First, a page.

• Citigroup announced that Jane Fraser will succeed Mike Corbat as Citigroup’s CEO. Fraser will be the first woman to lead a major US bank.
  • Fraser’s promotion could create opportunities for more women leaders in finance.
  • Most people are still biased to think of leaders as men.
  • In 2019, just 21.9% of leaders within US financial services firms were women, according to a Deloitte analysis. Women make up more than half of financial-services employees in the US.
  • Visit Business Insider’s homepage for more stories.

On Thursday, Citigroup announced that Jane Fraser would succeed Mike Corbat as CEO when he retires in February 2021.

Fraser is currently the president of Citigroup and the CEO of Global Consumer Banking. She’ll be the first woman to lead a major US bank. And her promotion could change the career trajectories of many women in finance today — or so the research says.

Management material

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Martinsville’s New College Institute has partnered with Amazon Web Services to offer a program on cloud computing skills.

Karen Jackson, interim executive director of the New College Institute, said the 12-week AWS re/Start program is geared toward unemployed or underemployed learners and will prepare them for entry-level cloud roles.

“It’s a good solid foundation for anybody that is looking for a good IT career,” she said.

Over the next year, the program will be offered to four 25-person cohorts. The first begins Sept. 14 and will be taught virtually because of the pandemic. The program, which is supported in part by the Tobacco Region Revitalization Commission, is free.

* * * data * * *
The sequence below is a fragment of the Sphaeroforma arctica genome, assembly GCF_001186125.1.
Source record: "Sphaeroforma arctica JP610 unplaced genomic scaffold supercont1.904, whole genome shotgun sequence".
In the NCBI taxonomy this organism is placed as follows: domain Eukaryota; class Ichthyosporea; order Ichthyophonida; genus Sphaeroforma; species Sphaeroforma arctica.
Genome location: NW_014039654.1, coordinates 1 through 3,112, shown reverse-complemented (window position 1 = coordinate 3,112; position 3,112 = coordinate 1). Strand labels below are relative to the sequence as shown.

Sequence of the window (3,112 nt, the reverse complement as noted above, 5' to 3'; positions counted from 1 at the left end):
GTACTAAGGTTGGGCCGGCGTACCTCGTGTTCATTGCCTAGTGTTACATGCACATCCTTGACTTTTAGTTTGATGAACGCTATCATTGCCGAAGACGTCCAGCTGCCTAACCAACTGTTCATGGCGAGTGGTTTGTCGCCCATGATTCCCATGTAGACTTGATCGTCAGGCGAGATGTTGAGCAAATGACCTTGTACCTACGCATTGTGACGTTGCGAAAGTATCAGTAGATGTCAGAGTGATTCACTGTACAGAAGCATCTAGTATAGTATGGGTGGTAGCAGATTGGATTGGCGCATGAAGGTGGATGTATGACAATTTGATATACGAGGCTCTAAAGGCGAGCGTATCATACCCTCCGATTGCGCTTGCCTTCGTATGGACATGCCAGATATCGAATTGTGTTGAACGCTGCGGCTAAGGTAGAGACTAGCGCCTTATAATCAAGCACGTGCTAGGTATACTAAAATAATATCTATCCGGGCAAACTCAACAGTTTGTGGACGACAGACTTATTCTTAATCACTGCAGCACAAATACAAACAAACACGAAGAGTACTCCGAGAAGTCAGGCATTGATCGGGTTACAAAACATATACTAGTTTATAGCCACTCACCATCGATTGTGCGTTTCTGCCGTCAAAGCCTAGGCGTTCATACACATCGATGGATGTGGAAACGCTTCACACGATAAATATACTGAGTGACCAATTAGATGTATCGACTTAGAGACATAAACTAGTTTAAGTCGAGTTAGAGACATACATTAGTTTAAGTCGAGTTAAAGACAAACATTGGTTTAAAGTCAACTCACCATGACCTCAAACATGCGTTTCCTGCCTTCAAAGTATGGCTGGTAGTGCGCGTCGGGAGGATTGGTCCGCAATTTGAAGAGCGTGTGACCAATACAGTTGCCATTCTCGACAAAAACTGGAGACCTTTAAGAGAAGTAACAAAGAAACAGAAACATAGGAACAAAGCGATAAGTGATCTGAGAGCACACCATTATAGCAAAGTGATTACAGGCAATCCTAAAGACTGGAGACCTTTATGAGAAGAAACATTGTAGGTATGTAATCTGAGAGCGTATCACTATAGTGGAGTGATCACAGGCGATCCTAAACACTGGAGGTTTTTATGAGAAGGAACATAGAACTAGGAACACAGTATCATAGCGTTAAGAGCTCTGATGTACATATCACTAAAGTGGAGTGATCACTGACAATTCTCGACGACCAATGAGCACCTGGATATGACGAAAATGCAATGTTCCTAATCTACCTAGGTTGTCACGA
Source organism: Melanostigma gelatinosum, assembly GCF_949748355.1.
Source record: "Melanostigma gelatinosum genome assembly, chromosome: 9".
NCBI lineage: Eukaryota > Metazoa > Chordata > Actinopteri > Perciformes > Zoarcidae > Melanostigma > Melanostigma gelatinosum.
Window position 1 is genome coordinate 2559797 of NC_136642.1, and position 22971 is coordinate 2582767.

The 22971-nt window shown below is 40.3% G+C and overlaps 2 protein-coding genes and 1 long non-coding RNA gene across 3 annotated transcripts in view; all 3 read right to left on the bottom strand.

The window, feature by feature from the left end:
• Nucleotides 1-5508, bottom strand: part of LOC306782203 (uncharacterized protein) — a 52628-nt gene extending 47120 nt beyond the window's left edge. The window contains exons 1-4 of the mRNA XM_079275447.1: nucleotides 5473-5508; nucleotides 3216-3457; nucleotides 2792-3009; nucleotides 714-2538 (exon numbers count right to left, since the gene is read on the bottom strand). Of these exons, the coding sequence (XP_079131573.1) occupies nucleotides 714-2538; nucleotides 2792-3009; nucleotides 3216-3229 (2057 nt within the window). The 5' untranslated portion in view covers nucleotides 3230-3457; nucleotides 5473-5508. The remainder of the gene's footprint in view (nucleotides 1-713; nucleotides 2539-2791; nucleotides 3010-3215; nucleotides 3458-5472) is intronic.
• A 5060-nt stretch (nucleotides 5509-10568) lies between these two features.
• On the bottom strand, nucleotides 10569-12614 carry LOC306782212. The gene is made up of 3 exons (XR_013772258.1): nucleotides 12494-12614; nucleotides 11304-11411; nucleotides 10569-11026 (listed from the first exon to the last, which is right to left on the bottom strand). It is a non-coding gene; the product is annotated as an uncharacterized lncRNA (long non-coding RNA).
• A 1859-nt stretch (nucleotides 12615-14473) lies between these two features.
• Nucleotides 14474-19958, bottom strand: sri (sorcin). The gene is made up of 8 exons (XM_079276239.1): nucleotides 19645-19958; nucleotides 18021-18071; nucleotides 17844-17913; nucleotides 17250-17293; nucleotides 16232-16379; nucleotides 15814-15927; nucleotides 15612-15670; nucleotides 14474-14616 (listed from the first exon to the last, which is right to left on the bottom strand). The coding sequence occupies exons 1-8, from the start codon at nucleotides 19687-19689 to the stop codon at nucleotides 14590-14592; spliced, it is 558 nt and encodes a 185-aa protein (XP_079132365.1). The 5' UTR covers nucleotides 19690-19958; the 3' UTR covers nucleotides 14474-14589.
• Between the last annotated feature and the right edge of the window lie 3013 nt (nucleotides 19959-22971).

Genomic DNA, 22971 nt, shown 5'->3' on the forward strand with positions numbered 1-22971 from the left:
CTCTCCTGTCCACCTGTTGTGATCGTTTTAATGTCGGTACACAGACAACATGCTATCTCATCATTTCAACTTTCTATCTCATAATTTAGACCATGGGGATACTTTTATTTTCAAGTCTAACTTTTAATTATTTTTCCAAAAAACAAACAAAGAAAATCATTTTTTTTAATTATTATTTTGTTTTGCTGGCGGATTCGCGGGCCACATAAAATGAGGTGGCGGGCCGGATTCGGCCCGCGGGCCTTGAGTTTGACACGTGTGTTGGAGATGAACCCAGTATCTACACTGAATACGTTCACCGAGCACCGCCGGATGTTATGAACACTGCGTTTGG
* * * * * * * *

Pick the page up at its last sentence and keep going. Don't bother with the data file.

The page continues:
In addition to teaching technical skills, the course will provide job prep skills like resume writing and interviewing. There will also be opportunities to connect with potential employers, Jackson said.

Preferential seating will be given to learners in the tobacco commission footprint,

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In New York City alone it is estimated that 30% of the city’s small businesses may never reopen, translating to roughly half a million jobs that may never return. Across the country more than 50% of small business owners believe it will take six months to a year before hiring gets back to normal. 

Industries ranging from hospitality to retail are contracting at record rates (measured by probability of default) leaving many to question the viability of their livelihoods and the best course of action to take to mitigate future employment and career risk.

While many are proactively working to address these concerns, the traditional path of going back to school to acquire new skills is simply not an option for most. For one, it implies that you have a clear understanding of what you want to do. Of the 1,000 people we surveyed  for our Technology Career Acceleration program,

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